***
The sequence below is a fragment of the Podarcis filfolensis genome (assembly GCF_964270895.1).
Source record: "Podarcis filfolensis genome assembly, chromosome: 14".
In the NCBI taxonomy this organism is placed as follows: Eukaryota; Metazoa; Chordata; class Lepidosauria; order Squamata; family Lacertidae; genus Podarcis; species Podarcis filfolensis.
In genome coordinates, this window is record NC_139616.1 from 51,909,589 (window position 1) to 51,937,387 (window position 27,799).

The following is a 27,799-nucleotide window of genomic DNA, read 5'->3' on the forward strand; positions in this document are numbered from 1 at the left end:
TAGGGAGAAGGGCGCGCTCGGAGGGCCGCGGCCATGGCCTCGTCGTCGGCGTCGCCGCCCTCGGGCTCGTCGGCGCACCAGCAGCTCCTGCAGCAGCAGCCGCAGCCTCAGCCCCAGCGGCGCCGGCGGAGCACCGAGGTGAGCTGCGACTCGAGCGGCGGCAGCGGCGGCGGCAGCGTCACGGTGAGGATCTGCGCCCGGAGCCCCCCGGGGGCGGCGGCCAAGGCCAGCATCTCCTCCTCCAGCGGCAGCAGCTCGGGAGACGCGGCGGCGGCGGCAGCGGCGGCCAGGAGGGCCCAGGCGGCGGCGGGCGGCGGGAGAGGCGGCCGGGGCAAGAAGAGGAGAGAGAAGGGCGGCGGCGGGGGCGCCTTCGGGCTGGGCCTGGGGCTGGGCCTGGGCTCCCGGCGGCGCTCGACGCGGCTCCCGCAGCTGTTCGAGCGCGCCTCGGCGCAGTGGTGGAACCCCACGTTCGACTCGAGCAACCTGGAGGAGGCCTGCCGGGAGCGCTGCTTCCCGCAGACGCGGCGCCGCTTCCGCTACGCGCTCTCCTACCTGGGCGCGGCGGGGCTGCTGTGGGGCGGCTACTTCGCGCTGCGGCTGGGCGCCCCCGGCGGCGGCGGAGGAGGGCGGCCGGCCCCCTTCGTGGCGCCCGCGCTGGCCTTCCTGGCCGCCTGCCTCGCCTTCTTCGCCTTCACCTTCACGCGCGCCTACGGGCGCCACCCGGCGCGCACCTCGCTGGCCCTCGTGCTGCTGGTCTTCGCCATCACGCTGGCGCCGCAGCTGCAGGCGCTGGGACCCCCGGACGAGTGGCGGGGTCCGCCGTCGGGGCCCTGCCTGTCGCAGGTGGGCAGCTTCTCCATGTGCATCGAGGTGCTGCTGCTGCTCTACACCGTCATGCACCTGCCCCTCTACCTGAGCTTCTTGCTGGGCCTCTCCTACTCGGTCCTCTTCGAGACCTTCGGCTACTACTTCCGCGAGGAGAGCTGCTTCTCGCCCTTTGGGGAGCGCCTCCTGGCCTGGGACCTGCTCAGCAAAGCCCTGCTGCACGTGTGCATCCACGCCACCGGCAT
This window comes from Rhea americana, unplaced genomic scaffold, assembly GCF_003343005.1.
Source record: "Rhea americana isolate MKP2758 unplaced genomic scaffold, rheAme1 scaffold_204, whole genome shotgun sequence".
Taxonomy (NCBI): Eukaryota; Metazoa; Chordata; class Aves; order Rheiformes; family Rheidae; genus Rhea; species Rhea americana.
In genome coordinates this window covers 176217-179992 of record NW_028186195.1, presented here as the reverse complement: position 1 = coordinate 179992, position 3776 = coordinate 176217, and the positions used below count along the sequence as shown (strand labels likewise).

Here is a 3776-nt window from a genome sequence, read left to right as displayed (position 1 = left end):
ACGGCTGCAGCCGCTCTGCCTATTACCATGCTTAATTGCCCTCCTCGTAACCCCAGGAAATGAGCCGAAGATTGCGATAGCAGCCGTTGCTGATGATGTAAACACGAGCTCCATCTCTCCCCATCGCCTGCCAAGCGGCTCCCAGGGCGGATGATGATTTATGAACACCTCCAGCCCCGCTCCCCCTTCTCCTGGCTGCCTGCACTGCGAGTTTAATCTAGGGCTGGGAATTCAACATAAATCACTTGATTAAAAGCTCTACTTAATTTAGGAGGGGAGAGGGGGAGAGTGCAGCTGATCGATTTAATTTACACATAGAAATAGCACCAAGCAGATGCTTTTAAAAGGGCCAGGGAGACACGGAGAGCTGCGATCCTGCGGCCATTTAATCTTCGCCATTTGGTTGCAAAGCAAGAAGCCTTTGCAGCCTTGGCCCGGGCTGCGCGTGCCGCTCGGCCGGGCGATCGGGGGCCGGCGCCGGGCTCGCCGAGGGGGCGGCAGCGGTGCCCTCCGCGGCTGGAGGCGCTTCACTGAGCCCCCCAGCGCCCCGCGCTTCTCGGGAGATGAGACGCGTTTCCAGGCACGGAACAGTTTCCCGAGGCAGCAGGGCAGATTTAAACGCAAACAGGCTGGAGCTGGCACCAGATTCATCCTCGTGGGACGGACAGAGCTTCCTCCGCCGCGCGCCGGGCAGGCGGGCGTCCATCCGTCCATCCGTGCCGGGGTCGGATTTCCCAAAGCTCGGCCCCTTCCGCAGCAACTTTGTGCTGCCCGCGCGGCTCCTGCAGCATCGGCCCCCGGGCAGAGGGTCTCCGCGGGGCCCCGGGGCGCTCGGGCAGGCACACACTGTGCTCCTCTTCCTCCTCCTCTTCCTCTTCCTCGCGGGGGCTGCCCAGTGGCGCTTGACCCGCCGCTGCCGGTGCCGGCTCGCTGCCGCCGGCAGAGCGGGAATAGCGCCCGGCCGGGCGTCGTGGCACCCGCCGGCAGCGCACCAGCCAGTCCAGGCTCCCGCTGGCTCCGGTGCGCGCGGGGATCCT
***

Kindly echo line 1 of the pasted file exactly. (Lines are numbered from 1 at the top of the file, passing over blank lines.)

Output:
The sequence below is a fragment of the Podarcis filfolensis genome (assembly GCF_964270895.1).